Only skin deep

With Captain America: The Winter Soldier movie now out in theaters for a few weeks (it is quite good and I recommend everyone go see it), I have had the Marvel Universe on the brain. I find myself giddy with anticipation over the upcoming Guardians of the Galaxy film, which opens in August, and ravenous for any news about the Avengers sequel next year, entitled Avengers: Age of Ultron.

And with Marvel thoughts running around rampant in my brain, I began to dwell on the upcoming multiple mini-series that will premiere on Netflix next year, featuring Jessica Jones, Iron Fist, Daredevil and Luke Cage, eventually culminating in a giant team-up event called The Defenders. There is so much news and excitement coming in the next few years that the comic fan in me cannot stand it!

But the scientist in me began to ponder about superpowers, namely of these so-called “street level” heroes and if they could actually exist. Luke Cage, also known as Power Man, is one of the most durable superheroes in the Marvel Universe, thanks to his unique set of powers that allow him to have superhuman strength, and most notably, unbreakable skin due to being exposed to a variant of the Super Soldier serum that created Captain America.

Luke Cage started out in a street gang, but due to some events with a girlfriend of a friend, he was framed for heroin possession and locked up in Seagate Prison. There, he was “volunteered” for experiments, which resulted in his superpowers. He started a group called “Heroes for Hire,” which was a for-profit superhero business, and eventually joined the Avengers and headlined the New Avengers.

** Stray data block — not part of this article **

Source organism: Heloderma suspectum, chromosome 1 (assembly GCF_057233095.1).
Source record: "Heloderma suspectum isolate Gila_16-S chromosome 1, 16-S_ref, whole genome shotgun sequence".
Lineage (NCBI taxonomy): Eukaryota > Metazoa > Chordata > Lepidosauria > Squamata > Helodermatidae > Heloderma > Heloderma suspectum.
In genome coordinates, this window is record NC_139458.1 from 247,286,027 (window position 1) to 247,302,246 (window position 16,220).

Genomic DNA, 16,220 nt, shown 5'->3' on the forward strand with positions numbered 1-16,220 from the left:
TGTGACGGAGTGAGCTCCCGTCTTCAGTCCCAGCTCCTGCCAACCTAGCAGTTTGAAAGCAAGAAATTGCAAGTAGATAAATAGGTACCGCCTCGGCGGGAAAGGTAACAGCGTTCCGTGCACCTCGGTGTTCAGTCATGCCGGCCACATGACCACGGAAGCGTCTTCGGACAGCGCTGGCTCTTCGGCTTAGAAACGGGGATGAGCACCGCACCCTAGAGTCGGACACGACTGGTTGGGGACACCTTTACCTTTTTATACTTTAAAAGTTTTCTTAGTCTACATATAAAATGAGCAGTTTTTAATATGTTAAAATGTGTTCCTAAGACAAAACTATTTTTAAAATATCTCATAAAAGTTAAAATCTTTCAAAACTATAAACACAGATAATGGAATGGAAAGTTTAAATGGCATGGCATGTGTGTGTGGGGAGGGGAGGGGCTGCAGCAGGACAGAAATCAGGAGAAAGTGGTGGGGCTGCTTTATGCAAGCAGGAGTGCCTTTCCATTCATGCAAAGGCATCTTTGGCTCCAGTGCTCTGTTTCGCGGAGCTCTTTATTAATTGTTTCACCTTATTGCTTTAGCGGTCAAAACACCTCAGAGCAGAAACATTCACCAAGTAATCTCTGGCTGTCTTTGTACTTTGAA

According to the official Marvel comics database, Cage’s powers are that his skin is steel-hard and his muscles and bone tissue are super-dense and resistant to damage. “He can withstand conventional handgun fire at a range of four feet and cannot be cut by the sharpest of blades, although in the event of required surgery, his skin can be lacerated by an overpowered medical laser. He can withstand up to one-ton impacts or blasts of 150 pounds of TNT without serious injury, and is impervious to temperature extremes and electrical shocks. His recovery time from injury or trauma is usually one-third that of an ordinary human.”

But what about the skin on everyone else?

Skin is separated into different layers: the epidermis, dermis and subcutis (or hypodermis).

The epidermis is the outermost layer, which has the nerve cells, melanin (which creates the colour of your skin), and immune cells to protect against infection. The epidermis heals itself very quickly and leaves no scars, unlike the lower layers. While the epidermis is what is shown to the world, it really varies in thickness across your body – from 1.5 millimetres (mm) on the palm of your hands to only 0.5 mm on your eyelids.

The dermis is right below the epidermis and is much thicker, up to 1.5 mm thick, which makes up around 90 percent of the total thickness of the skin. It is used mainly to help regulate body temperature and blood supply. The dermis is also where blood vessels are, along with hair follicles, sweat glands and many more. Because it is below the epidermis, it doesn’t heal as quickly, so when it is injured, special cells come and fill up the hole that are not as sensitive or flexible, which create scars.